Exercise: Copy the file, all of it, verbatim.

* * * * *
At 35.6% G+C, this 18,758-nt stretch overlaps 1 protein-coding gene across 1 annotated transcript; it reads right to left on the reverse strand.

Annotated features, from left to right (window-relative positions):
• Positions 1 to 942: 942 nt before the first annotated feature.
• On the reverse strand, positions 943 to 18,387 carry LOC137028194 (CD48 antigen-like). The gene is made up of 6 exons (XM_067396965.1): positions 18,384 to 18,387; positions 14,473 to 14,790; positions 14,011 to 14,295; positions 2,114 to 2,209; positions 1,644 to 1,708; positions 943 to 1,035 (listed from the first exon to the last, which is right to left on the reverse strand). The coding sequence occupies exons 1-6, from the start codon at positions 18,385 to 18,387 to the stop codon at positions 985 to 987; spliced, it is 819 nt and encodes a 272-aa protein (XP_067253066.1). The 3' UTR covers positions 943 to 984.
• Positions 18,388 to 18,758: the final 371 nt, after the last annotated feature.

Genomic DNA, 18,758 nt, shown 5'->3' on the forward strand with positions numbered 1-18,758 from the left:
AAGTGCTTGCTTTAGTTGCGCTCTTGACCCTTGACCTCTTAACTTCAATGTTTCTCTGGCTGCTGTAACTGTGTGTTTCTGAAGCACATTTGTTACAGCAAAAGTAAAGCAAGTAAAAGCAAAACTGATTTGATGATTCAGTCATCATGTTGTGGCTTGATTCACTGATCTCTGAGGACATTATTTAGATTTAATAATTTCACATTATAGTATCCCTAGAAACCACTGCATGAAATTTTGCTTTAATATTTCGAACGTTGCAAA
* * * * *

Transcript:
At 35.6% G+C, this 18,758-nt stretch overlaps 1 protein-coding gene across 1 annotated transcript; it reads right to left on the reverse strand.

Annotated features, from left to right (window-relative positions):
• Positions 1 to 942: 942 nt before the first annotated feature.
• On the reverse strand, positions 943 to 18,387 carry LOC137028194 (CD48 antigen-like). The gene is made up of 6 exons (XM_067396965.1): positions 18,384 to 18,387; positions 14,473 to 14,790; positions 14,011 to 14,295; positions 2,114 to 2,209; positions 1,644 to 1,708; positions 943 to 1,035 (listed from the first exon to the last, which is right to left on the reverse strand). The coding sequence occupies exons 1-6, from the start codon at positions 18,385 to 18,387 to the stop codon at positions 985 to 987; spliced, it is 819 nt and encodes a 272-aa protein (XP_067253066.1). The 3' UTR covers positions 943 to 984.
• Positions 18,388 to 18,758: the final 371 nt, after the last annotated feature.

Genomic DNA, 18,758 nt, shown 5'->3' on the forward strand with positions numbered 1-18,758 from the left:
AAGTGCTTGCTTTAGTTGCGCTCTTGACCCTTGACCTCTTAACTTCAATGTTTCTCTGGCTGCTGTAACTGTGTGTTTCTGAAGCACATTTGTTACAGCAAAAGTAAAGCAAGTAAAAGCAAAACTGATTTGATGATTCAGTCATCATGTTGTGGCTTGATTCACTGATCTCTGAGGACATTATTTAGATTTAATAATTTCACATTATAGTATCCCTAGAAACCACTGCATGAAATTTTGCTTTAATATTTCGAACGTTGCAAA